I started to experiment with how I used my mixer in line with the looper. You'll find most mixers have an Aux channel with a send and return. If you put the looper in this "loop," then you can control how much of each instrument is going to the RC-505 with the aux knob on each instrument's channel strip.
Unless you want a horrible chorus effect, you keep the overall channel volume on 0 for these channels, or they would be coming out of the PA twice. This means that you can put a microphone into your mixer and choose whether you want your vocal to be recorded. If the aux knob is turned up, you are recording; if the aux volume is at 0 and your fader is up, you are not recording. This is useful if you want to start singing the song whilst you are still recording the instruments underneath (a tricky skill). Using the looper and mixer in this fashion means you have an overall volume of the loop, and separate faders for everything else. If you come straight from the mixer's output to your looper, you have a few different volumes, which starts to get complicated if something is too loud or quiet mid-song.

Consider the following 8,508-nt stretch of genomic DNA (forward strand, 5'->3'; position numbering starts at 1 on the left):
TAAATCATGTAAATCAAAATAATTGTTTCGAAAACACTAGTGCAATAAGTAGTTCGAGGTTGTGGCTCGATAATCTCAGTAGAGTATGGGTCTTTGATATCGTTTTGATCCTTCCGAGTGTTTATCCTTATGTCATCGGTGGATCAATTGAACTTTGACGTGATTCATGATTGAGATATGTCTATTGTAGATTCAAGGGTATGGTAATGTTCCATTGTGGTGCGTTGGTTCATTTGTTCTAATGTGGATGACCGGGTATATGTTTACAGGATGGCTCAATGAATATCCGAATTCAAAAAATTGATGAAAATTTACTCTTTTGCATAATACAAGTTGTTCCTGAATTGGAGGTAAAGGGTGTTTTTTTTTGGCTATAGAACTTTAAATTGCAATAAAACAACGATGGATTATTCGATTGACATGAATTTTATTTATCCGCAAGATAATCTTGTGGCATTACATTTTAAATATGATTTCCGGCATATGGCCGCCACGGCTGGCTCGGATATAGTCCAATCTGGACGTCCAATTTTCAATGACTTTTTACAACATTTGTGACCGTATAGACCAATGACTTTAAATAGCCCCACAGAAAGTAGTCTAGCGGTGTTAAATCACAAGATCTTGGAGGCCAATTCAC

As I got more and more comfortable with electronic beats, I upgraded to a Roland TR-8 drum machine. The samples were much higher quality and there were far more variations that you could make to your patterns. Also, each beat has an A and B section, so you could switch between them for different parts of your song. I used this beat machine as a separate unit to the looper, so the sound engineer had a different feed (as previously mentioned with the Volca Beats).
Here is a video with this set-up:
After a period of using drum machines in this way, I came full circle and started to record the drums onto the looper before gigs. I did this by separating the beat into its component parts (bass drum, hi hats etc) and recording these onto separate tracks on the looper. In a live context, this means that the drum beat comes into the song in parts, and can therefore be stripped back down during the song, depending on which tracks are playing.